Jim has sent in his latest instalment of his 'Build Log' for the Saro Princess. Jim say's:

"The picture below shows me creating the forward wing fillet with epoxy putty - in the UK that would be simialr to Milliputt. Here, I'm taping the wing to the hull, and placing plastic wrap (clingfilm) around the hull to keep the epoxy from bonding onto the hull, then blended the epoxy to the wing with a wet finger (water). Then, I let it cure in-place overnight and in the morning remove the wing with the fillet attached".

"The large fillet seen on the rear of the wing - under the blue tape in the picture - was cut earlier from the original hull vacform, to allow the wing to be dropped in place. The wing will not now be attached to the hull until both the wing and hull are completely finished, painted and decaled".

"At last..! Painting in the spray booth - always a sign that we are nearing the end, or ar at least at the beginning of the end! Because of the size of the model, my Paasch airbrush was not up to the job. This is a job for a spray can. The top of the hull has already been painted white".

"Now it is masked off and in this picture above the lower hull is getting a covering of Light Aircraft Gray colour. The hull is being held by adjustable pliers which are clamped onto a balsa bulkhead, glued within the hull. This, of course, won't be seen once the wing is on. Coming in episode 7......making and placing the decals". 

It is always satisfying to get some paint on a model project as it signifies so much. You might simply be putting on an undercoat so that it will reveal all the little miniscule places where extra attention - usually filler - have to be  re-worked to smooth out a joint or two. Or, simply in the case of Jim's  build, it's the beginning of the end - the end is in sight. But, what it does do more than anything, is bring the model to life. There is going to be a major difference the next time we see the Princess now that the paint is going on. I for one can't wait..!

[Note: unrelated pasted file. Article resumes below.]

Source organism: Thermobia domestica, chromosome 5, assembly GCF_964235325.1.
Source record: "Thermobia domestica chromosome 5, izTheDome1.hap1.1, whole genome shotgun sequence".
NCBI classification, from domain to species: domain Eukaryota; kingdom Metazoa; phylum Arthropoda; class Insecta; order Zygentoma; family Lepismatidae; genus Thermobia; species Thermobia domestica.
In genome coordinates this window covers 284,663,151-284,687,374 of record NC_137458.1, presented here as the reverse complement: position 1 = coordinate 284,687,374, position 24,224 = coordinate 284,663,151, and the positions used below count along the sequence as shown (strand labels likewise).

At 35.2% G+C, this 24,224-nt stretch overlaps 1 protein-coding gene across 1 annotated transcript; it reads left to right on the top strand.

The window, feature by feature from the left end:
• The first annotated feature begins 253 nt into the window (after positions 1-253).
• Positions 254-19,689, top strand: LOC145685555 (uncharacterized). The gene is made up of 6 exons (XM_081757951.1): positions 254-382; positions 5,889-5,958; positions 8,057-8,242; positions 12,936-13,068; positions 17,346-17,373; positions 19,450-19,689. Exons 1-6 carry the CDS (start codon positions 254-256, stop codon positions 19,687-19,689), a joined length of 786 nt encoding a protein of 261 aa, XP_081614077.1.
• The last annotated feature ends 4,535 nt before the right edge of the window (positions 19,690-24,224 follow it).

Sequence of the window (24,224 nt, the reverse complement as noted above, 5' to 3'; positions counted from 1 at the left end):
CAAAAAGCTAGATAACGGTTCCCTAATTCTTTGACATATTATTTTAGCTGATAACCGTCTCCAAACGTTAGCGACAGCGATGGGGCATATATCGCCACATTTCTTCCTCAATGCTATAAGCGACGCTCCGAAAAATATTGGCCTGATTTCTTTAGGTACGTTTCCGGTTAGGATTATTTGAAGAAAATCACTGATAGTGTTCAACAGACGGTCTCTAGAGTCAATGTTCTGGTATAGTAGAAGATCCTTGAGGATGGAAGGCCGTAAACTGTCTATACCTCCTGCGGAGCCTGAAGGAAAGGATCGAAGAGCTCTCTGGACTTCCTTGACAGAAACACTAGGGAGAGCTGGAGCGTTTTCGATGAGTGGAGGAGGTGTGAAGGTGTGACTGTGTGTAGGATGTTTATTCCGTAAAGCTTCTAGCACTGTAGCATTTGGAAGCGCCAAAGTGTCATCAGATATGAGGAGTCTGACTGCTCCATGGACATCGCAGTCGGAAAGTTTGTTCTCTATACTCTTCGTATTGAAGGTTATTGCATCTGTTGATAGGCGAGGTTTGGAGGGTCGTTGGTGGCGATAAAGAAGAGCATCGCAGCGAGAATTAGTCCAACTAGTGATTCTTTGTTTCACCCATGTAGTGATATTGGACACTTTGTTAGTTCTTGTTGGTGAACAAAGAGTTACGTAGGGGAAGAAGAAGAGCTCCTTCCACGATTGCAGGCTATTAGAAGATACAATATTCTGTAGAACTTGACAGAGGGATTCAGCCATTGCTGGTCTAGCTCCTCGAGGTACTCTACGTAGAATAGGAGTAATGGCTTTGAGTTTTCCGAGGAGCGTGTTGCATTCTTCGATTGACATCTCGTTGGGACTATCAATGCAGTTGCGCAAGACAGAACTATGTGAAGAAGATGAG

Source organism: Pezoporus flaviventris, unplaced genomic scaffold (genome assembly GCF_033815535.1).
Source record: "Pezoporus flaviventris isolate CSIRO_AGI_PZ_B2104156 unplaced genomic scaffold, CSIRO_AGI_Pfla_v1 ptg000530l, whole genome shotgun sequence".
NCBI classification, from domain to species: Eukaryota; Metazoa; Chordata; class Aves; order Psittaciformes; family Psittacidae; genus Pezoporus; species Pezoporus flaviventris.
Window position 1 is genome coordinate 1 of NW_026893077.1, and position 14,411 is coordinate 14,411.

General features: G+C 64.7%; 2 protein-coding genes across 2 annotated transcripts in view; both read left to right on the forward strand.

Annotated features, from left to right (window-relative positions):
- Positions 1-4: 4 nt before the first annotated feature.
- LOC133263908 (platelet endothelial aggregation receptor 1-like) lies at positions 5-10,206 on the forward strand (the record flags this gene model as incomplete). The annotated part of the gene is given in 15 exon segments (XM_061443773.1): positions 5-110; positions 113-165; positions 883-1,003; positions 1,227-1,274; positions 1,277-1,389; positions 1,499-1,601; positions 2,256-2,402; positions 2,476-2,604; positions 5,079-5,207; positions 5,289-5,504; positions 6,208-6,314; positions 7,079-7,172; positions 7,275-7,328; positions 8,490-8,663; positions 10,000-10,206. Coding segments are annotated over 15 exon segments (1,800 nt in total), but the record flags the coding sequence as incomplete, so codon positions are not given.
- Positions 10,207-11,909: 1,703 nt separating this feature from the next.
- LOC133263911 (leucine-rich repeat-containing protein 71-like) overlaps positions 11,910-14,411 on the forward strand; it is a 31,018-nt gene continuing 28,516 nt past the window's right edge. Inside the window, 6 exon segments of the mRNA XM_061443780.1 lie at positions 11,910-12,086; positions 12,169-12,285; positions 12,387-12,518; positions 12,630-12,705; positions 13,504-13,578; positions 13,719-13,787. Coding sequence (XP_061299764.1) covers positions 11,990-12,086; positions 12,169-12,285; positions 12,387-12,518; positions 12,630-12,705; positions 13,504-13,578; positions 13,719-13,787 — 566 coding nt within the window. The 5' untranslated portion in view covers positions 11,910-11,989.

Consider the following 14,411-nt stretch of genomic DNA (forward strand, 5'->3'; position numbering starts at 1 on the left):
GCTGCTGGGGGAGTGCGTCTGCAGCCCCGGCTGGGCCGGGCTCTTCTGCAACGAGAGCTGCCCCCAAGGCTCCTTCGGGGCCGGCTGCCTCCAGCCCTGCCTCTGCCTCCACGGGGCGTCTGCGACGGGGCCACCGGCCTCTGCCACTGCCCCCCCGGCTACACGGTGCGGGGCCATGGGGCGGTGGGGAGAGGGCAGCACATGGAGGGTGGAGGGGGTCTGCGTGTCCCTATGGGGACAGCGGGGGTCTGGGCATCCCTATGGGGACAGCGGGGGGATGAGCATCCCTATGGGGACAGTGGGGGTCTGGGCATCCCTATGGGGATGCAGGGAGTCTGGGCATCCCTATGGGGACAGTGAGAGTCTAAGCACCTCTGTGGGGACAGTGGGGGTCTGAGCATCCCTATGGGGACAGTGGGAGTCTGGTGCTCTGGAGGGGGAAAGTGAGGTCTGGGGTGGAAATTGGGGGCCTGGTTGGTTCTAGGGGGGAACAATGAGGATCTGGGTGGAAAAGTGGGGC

Regards, SEAWINGS. 

Tuesday, 21 September 2010

SARO Princess 1/72 scale Vac-Form Kit - Part 5 The coming together......!

Well, this is the one we have all been waiting for..! 
Jim Lund has continued apace with his skilled build of Mike Herrill's recently released kit of the Princess and I have just received this past week's build photo log from Jim showing the latest stages of construction. 
Jim say's:
"This week I am working on the tail assembly as you can see in the first picture. This shows the horizontal pieces scribed, rubbed down and ready for gluing together. You can also see the vertical fin and rudder taped together with the cruciform shaped spar installed within it. The aligns the unit and provides the proper dihedral".